So what happened? Continue reading »
Dr. Paul Craig Roberts:
- How The Fiscal Cliff Talks Collapsed (ZeroHedge, Dec 23, 2012):
The collapse of the Fiscal Cliff talks should come as no surprise to anyone (except, of course, for all those “expert” political commentators virtually all of whom saw a deal by December 31: a full list of names is forthcoming). The reason: a simple one – a House torn, polarized to a record extreme, and a political environment in which the two parties, in the aftermath of a presidential election humiliating to the GOP, reached unseen before antagonism toward each other. In this context, it was absolutely inevitable that America would see a replica of last summer’s debt ceiling collapse, which mandated a market intervention, in the form of a crash, and the wipeout of hundreds of billions in wealth – sadly the only catalyst that both parties and their electorate, understand. We had prefaced this explicitly in early November when we said that “the lame duck congress will posture, prance and pout. And it is a certainty that in the [time] remaining it will get nothing done. Which means, that once again, it will be up to the market, just like last August, just like October of 2008, to implode and to shock Congress into awakening and coming up with a compromise of sorts.” Which of course brought us to Thursday night’s mini-TARP moment.
If you missed Thursday’s ES flash crash, fear not: there will be more “TARP moments” as first the Fed is brought into action (as we reminded yesterday), and then, as the final deadline – that of the expiration of various debt ceiling extension gimmicks which takes place in March, and which is the real deadline for a deal. Nonetheless, there are those forensic detectives who are addicted to every single political twist and turn, and who are curious just where and when the Fiscal Cliff talks broke down in the past week. In this regard, the WSJ provides a useful timeline.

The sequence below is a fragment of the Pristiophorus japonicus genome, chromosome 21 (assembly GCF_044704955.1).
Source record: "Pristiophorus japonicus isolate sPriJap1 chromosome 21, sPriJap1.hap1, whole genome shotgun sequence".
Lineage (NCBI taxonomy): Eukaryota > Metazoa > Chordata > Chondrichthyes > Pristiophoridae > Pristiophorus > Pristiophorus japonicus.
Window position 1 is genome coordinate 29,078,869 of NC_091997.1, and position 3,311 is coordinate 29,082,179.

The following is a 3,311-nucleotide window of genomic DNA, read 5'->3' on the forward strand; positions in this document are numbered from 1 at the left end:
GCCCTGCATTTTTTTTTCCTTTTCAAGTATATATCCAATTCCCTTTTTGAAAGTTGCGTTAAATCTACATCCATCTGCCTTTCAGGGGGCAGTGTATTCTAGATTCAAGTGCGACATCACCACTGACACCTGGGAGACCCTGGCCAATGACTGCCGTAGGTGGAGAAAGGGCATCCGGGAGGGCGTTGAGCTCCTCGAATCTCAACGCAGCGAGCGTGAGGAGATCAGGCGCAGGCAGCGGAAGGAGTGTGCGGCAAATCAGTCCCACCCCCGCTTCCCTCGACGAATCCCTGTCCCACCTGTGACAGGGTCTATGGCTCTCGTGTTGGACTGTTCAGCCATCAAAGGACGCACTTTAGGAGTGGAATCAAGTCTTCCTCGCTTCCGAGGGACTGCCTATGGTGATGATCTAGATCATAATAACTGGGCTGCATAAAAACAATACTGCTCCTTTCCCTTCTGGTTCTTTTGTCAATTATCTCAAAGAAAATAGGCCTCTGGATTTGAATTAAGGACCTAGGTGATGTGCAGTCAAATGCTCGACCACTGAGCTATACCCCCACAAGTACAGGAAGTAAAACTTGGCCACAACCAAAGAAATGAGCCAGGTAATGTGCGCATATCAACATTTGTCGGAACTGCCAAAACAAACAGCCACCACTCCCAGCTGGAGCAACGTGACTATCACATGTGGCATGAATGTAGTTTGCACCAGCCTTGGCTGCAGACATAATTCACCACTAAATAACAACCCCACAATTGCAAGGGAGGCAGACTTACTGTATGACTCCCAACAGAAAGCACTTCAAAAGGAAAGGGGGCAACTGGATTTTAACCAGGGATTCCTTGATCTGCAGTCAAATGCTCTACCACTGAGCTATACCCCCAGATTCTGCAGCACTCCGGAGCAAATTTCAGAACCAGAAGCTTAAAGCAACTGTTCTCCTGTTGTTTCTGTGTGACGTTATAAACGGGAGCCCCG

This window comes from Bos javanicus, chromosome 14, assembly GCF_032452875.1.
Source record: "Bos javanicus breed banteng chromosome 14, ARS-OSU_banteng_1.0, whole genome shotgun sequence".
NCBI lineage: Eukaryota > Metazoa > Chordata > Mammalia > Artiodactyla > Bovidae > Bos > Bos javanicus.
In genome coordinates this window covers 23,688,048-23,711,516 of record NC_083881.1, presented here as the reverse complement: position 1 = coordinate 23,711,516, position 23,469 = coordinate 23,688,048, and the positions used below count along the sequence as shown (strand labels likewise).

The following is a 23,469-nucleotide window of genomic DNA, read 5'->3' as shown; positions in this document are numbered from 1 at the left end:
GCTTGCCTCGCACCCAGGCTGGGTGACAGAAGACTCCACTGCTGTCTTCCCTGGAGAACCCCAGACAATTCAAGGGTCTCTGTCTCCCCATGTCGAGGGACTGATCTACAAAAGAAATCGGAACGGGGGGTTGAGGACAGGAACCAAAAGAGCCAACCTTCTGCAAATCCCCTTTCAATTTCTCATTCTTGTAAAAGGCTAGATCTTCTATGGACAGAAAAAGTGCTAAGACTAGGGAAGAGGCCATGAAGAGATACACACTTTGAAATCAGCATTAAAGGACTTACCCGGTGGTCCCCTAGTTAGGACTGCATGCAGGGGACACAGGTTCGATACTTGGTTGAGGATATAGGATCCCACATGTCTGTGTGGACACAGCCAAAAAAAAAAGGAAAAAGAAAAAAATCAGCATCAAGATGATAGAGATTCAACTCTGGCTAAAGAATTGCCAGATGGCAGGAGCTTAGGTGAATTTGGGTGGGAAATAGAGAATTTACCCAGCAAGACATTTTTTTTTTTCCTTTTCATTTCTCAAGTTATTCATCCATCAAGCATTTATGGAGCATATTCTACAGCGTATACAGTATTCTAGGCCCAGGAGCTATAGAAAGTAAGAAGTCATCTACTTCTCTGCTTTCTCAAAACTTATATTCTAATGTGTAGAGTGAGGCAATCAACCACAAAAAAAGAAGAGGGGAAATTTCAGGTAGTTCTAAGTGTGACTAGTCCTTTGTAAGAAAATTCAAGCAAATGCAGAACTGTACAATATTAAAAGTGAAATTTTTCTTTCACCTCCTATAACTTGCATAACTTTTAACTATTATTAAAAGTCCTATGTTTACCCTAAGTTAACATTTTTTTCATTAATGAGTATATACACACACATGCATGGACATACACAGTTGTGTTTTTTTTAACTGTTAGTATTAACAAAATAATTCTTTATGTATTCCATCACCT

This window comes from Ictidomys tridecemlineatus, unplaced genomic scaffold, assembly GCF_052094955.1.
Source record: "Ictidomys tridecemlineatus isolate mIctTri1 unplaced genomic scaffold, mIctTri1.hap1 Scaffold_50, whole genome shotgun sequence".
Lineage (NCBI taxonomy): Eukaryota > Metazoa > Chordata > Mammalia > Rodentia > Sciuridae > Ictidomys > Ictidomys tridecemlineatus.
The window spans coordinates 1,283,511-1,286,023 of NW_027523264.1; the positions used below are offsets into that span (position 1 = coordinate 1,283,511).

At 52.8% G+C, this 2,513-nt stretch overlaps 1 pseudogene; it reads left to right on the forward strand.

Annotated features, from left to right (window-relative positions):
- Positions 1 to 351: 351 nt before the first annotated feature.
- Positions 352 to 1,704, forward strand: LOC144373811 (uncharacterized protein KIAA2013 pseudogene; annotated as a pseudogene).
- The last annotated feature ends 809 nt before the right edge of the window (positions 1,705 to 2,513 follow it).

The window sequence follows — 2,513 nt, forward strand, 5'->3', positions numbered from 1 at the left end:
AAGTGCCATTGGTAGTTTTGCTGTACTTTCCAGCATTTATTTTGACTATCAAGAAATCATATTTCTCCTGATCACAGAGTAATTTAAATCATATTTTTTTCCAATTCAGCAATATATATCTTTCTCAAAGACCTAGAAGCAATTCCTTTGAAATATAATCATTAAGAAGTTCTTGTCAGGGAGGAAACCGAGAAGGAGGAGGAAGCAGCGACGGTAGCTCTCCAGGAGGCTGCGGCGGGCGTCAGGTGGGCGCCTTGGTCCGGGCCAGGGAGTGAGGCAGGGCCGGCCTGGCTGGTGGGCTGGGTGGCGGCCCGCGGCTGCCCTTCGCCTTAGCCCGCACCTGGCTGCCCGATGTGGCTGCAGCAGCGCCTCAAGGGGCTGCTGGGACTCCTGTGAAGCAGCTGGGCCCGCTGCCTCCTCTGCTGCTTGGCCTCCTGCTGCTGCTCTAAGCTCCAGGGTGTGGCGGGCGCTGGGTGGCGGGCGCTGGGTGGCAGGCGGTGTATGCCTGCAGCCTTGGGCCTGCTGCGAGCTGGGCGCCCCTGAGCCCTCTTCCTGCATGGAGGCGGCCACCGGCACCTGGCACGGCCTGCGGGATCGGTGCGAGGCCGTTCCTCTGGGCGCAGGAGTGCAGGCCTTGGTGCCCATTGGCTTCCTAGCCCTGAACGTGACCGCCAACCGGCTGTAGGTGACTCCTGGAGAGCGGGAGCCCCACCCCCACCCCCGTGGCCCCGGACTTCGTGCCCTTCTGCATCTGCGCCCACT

From the WSJ:
Mr. Obama repeatedly lost patience with the speaker as negotiations faltered. In an Oval Office meeting last week, he told Mr. Boehner that if the sides didn’t reach agreement, he would use his inaugural address and his State of the Union speech to tell the country the Republicans were at fault.
At one point, according to notes taken by a participant, Mr. Boehner told the president, “I put $800 billion [in tax revenue] on the table. What do I get for that?”
“You get nothing,” the president said. “I get that for free.”
Well, you can’t fault the man at not demonstrating “leadership” at crucial junctions: after all it’s only fair he gets something for free. Continue reading »
Dr. Paul Craig Roberts:
And why do we hear very little about this?
- Fiscal Cliff: Let’s Call Their Bluff (Web of Debt, Dec 19, 2012):
The “fiscal cliff” has all the earmarks of a false flag operation, full of sound and fury, intended to extort concessions from opponents. Neil Irwin of the Washington Post calls it “a self-induced austerity crisis.” David Weidner in the Wall Street Journal calls it simply theater, designed to pressure politicians into a budget deal:
The cliff is really just a trumped-up annual budget discussion. . . . The most likely outcome is a combination of tax increases, spending cuts and kicking the can down the road.